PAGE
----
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                   Tuesday, April 16, 2019

Storm chasing roundup for March 1 - April 15

By DAN ROBINSON
Storm Chaser/Photographer
25 Years of Storm Chasing
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It's time for another quick roundup of storm chases and weather events covered over the past month and a half.

March 3: St. Louis snow

A relatively mundane winter storm and a big miss of what would have been a career shot. I ended up along I-55 at Carondelet shooting the northbound bridge when vehicles began losing control on a patch of plowed snow. A large sign was in the way of the action, so I picked up my tripoded camera to move 20 feet to the right. At that very instant, a tractor-trailer jackknifed and hit the divider wall no more than 100 feet away from me. I missed it all. My dashcams captured it from my car parked nearby, but what a shot on the 4K camera it would have been.

March 14: Early-day supercells

A strange setup with missed tornadoes near Paducah at 9AM and transient supercells in central IL. Full chase log >

March 16: Meteor fireball

My driver's side dashcam captured a meteor fireball in the western sky over St. Louis. Earlier that evening, another separate fireball event was seen over the Chicago area.

March 22-24: Plains trip #1 (lightning expedition)

A trip to the Texas Panhandle and Oklahoma for high-speed lightning video. Full chase logs >

April 7: STL metro storms

Another practice run shooting lightning with the high speed camera around the metro. I started near Union, MO and followed storms back home. The lightning wasn't bad, but I didn't capture anything worthy enough to publish.

April 11: STL metro storms

Another lightning outing in the metro from downtown to near Hamel, IL, with mostly uncooperative storms. I did manage to catch one still photo of lightning over downtown.

April 13: Lousiana/Mississippi lightning chase

The lack of a good spring storm season so far in the Midwest prompted me to make this trip for a setup I would normally not think of chasing. My main goal for this trip was not tornadoes, but lightning. I had finally figured out a way to deal with the difficult focusing of the high-speed cam and wanted to finally get a "real" storm to shoot. I expected such cloud-to-ground lightning to be in plentiful supply as it typically is with these types of systems in the South. I chose to intercept storms as they moved into better visibility/terrain along and west of the Mississippi River, as the trees and terrain west of the river bottom is virtually unchaseable. The first two elevated storms I encountered north of Tallulah, LA were virtually visible-lightning-free. I drove through the small town of Forest, LA in this area, encountering fresh damage that appeared tornadic (large trees uprooted with trees falling northward in town and southward west of town) from one of these supposedly elevated storms.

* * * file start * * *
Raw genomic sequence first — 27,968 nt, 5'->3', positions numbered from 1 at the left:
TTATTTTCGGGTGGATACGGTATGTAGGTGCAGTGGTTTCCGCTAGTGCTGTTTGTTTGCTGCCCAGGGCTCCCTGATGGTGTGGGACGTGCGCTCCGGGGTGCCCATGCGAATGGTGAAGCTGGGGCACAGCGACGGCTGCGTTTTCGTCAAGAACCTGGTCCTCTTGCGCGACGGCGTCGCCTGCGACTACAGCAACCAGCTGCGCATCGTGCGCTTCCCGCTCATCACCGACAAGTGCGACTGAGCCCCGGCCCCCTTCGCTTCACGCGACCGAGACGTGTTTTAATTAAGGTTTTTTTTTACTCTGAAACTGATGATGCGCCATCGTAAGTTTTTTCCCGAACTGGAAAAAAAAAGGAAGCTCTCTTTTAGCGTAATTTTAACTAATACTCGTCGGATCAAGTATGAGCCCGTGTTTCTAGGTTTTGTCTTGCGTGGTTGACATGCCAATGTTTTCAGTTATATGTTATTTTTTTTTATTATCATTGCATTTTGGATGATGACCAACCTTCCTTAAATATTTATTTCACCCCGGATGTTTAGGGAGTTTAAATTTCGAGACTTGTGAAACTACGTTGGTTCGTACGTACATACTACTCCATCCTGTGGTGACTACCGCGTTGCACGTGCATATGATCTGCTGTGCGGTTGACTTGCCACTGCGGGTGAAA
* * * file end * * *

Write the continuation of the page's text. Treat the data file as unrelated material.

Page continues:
I found the lightning I was looking for with the tornadic storm moving through Vicksburg. I tried to catch a glimpse of the tornadic circulation crossing I-20, carefully inching eastward monitoring the wind direction to discern what was ahead. I could not see anything. After getting head of the storm east of Vicksburg, I got my opportunity to shoot a high-quality lightning barrage with brilliant stepped leaders captured on high-speed video with several cloud-to-ground strokes. I re-intercepted the storm on I-55 north of Jackson, catching a couple more bolts before the storm swept over the road. There were no good roads available to get ahead of the storms again, so I called it a chase at dusk and headed home.

I shot the lightning near Vicksburg at 3,800 frames per second and north of Jackson at 5,900fps.

25 Years of Storm Chasing
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